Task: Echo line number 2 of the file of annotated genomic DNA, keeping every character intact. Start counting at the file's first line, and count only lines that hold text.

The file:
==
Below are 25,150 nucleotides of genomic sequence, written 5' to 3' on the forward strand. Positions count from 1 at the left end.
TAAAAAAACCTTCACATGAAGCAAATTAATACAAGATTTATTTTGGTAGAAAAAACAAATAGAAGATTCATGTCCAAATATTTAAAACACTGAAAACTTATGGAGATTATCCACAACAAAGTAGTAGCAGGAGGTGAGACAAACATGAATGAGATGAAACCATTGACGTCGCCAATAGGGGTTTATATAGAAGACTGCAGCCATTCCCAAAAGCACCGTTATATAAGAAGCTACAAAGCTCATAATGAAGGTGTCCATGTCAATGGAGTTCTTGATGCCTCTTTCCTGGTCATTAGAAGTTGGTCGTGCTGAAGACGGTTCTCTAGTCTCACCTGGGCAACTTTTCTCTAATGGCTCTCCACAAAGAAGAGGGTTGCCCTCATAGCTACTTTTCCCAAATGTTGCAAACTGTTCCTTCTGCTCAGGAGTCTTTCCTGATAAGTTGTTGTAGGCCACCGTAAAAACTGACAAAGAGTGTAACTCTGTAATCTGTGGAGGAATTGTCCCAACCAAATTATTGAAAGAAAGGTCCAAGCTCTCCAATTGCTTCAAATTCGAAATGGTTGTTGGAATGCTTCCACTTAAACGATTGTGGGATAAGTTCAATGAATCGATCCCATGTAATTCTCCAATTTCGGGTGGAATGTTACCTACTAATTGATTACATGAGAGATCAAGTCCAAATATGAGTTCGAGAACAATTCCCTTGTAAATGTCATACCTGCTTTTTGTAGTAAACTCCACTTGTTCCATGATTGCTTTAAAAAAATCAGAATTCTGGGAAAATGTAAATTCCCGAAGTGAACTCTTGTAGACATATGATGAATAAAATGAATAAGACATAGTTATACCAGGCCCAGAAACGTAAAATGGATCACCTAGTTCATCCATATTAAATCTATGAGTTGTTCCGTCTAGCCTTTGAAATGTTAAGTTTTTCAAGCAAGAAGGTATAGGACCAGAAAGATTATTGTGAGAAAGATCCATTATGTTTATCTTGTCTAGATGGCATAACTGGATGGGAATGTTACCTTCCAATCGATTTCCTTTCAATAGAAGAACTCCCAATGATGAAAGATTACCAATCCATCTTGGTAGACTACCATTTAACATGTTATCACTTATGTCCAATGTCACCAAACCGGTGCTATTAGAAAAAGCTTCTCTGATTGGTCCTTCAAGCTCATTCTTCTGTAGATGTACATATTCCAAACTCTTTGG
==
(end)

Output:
TAAAAAAACCTTCACATGAAGCAAATTAATACAAGATTTATTTTGGTAGAAAAAACAAATAGAAGATTCATGTCCAAATATTTAAAACACTGAAAACTTATGGAGATTATCCACAACAAAGTAGTAGCAGGAGGTGAGACAAACATGAATGAGATGAAACCATTGACGTCGCCAATAGGGGTTTATATAGAAGACTGCAGCCATTCCCAAAAGCACCGTTATATAAGAAGCTACAAAGCTCATAATGAAGGTGTCCATGTCAATGGAGTTCTTGATGCCTCTTTCCTGGTCATTAGAAGTTGGTCGTGCTGAAGACGGTTCTCTAGTCTCACCTGGGCAACTTTTCTCTAATGGCTCTCCACAAAGAAGAGGGTTGCCCTCATAGCTACTTTTCCCAAATGTTGCAAACTGTTCCTTCTGCTCAGGAGTCTTTCCTGATAAGTTGTTGTAGGCCACCGTAAAAACTGACAAAGAGTGTAACTCTGTAATCTGTGGAGGAATTGTCCCAACCAAATTATTGAAAGAAAGGTCCAAGCTCTCCAATTGCTTCAAATTCGAAATGGTTGTTGGAATGCTTCCACTTAAACGATTGTGGGATAAGTTCAATGAATCGATCCCATGTAATTCTCCAATTTCGGGTGGAATGTTACCTACTAATTGATTACATGAGAGATCAAGTCCAAATATGAGTTCGAGAACAATTCCCTTGTAAATGTCATACCTGCTTTTTGTAGTAAACTCCACTTGTTCCATGATTGCTTTAAAAAAATCAGAATTCTGGGAAAATGTAAATTCCCGAAGTGAACTCTTGTAGACATATGATGAATAAAATGAATAAGACATAGTTATACCAGGCCCAGAAACGTAAAATGGATCACCTAGTTCATCCATATTAAATCTATGAGTTGTTCCGTCTAGCCTTTGAAATGTTAAGTTTTTCAAGCAAGAAGGTATAGGACCAGAAAGATTATTGTGAGAAAGATCCATTATGTTTATCTTGTCTAGATGGCATAACTGGATGGGAATGTTACCTTCCAATCGATTTCCTTTCAATAGAAGAACTCCCAATGATGAAAGATTACCAATCCATCTTGGTAGACTACCATTTAACATGTTATCACTTATGTCCAATGTCACCAAACCGGTGCTATTAGAAAAAGCTTCTCTGATTGGTCCTTCAAGCTCATTCTTCTGTAGATGTACATATTCCAAACTCTTTGG